Locking up offenders does little to prevent crime or make us safer. Daniel Baird takes a short look at the history behind our impulse to punish.
At its most basic, punishment is hard to distinguish from revenge, and the impulse for retaliation is no doubt hard-wired. Studies have shown that card players will give up benefits to themselves, such as a winning hand, to expose and penalize cheaters: punishment, in the short run, trumps even self-interest. Psychologists who use game theory to study the evolution of co-operation have found that the threat of swift retaliation against those who engage in uncooperative behaviour is crucial to establishing stable, productive communities; we have a collective stake in the assurance that those who profit at our expense will pay a steep price. The idea of community, it seems—one of Homo sapiens’ chief advantages in the competition for scarce resources—emerged under the dark shadow of punishment.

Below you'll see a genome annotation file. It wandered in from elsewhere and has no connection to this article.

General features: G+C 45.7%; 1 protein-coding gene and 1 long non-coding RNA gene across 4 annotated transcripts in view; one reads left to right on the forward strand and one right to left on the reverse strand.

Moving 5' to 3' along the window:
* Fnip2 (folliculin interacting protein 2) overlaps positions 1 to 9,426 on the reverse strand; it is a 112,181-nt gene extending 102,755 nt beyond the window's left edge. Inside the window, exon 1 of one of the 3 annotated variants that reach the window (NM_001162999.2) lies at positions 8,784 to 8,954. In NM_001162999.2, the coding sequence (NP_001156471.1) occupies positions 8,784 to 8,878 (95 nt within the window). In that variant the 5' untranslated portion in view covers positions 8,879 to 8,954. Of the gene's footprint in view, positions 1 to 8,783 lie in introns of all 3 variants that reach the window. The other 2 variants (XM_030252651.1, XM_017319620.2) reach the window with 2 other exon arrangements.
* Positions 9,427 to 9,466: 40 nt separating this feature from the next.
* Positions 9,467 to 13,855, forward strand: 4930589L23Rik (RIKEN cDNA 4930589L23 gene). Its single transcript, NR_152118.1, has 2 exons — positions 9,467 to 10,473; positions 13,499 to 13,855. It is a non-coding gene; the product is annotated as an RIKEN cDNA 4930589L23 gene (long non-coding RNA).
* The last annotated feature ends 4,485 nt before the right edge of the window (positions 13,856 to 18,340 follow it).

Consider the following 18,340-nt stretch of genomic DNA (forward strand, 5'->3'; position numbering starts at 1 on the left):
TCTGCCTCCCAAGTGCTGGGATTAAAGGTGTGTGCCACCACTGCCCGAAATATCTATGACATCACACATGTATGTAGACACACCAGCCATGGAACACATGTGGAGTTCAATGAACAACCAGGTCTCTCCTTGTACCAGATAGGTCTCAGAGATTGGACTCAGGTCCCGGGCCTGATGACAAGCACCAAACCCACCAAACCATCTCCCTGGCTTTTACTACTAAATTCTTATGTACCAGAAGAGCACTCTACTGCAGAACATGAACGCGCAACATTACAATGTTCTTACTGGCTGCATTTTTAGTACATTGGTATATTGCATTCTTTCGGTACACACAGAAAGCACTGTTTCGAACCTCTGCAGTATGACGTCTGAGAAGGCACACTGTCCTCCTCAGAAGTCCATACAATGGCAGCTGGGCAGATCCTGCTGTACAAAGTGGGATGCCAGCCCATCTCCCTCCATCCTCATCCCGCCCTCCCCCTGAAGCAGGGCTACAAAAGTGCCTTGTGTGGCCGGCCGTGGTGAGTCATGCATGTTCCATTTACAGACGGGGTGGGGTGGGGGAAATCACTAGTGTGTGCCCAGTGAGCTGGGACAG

Nonetheless, retaliation has no intrinsic moral legitimacy, and since it involves hurting another person, the victim might well perceive him- or herself as harmed and retaliate in kind, creating an open-ended cycle of tit-for-tat blood feuds, waged throughout history and still common in such places as rural Albania. For punishment to be something greater than mere retaliation, it must have a deeper grounding, and that is just what early Babylonian law and the Hebrew Bible endeavoured to teach.